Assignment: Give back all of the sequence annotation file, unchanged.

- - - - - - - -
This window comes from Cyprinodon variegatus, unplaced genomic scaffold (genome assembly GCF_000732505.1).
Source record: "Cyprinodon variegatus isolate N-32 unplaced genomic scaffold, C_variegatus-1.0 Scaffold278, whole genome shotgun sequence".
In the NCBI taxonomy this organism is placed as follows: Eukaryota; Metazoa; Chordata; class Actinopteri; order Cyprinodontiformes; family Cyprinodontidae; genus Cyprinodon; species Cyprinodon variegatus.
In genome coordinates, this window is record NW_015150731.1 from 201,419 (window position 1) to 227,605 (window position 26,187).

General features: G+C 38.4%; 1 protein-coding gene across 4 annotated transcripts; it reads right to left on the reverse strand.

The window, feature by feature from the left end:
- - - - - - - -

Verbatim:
This window comes from Cyprinodon variegatus, unplaced genomic scaffold (genome assembly GCF_000732505.1).
Source record: "Cyprinodon variegatus isolate N-32 unplaced genomic scaffold, C_variegatus-1.0 Scaffold278, whole genome shotgun sequence".
In the NCBI taxonomy this organism is placed as follows: Eukaryota; Metazoa; Chordata; class Actinopteri; order Cyprinodontiformes; family Cyprinodontidae; genus Cyprinodon; species Cyprinodon variegatus.
In genome coordinates, this window is record NW_015150731.1 from 201,419 (window position 1) to 227,605 (window position 26,187).

General features: G+C 38.4%; 1 protein-coding gene across 4 annotated transcripts; it reads right to left on the reverse strand.

The window, feature by feature from the left end: